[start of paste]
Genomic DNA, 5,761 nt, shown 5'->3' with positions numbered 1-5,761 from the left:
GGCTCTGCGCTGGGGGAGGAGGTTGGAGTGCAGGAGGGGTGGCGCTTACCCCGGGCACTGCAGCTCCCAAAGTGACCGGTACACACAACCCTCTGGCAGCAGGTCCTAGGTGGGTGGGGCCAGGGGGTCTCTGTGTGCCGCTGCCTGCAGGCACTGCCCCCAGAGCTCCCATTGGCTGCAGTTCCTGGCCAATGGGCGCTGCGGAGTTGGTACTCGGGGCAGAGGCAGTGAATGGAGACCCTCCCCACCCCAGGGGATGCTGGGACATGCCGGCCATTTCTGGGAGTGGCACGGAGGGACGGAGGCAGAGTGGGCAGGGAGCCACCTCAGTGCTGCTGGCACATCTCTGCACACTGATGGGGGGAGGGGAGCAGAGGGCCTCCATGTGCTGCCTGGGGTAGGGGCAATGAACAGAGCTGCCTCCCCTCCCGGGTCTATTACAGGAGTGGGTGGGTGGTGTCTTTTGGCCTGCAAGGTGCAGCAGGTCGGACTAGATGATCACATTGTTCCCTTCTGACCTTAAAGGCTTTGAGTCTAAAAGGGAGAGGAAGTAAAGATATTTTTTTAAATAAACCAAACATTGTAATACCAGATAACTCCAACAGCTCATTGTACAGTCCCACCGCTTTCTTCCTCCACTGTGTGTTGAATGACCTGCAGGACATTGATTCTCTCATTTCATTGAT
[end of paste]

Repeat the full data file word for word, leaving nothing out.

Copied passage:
Genomic DNA, 5,761 nt, shown 5'->3' with positions numbered 1-5,761 from the left:
GGCTCTGCGCTGGGGGAGGAGGTTGGAGTGCAGGAGGGGTGGCGCTTACCCCGGGCACTGCAGCTCCCAAAGTGACCGGTACACACAACCCTCTGGCAGCAGGTCCTAGGTGGGTGGGGCCAGGGGGTCTCTGTGTGCCGCTGCCTGCAGGCACTGCCCCCAGAGCTCCCATTGGCTGCAGTTCCTGGCCAATGGGCGCTGCGGAGTTGGTACTCGGGGCAGAGGCAGTGAATGGAGACCCTCCCCACCCCAGGGGATGCTGGGACATGCCGGCCATTTCTGGGAGTGGCACGGAGGGACGGAGGCAGAGTGGGCAGGGAGCCACCTCAGTGCTGCTGGCACATCTCTGCACACTGATGGGGGGAGGGGAGCAGAGGGCCTCCATGTGCTGCCTGGGGTAGGGGCAATGAACAGAGCTGCCTCCCCTCCCGGGTCTATTACAGGAGTGGGTGGGTGGTGTCTTTTGGCCTGCAAGGTGCAGCAGGTCGGACTAGATGATCACATTGTTCCCTTCTGACCTTAAAGGCTTTGAGTCTAAAAGGGAGAGGAAGTAAAGATATTTTTTTAAATAAACCAAACATTGTAATACCAGATAACTCCAACAGCTCATTGTACAGTCCCACCGCTTTCTTCCTCCACTGTGTGTTGAATGACCTGCAGGACATTGATTCTCTCATTTCATTGAT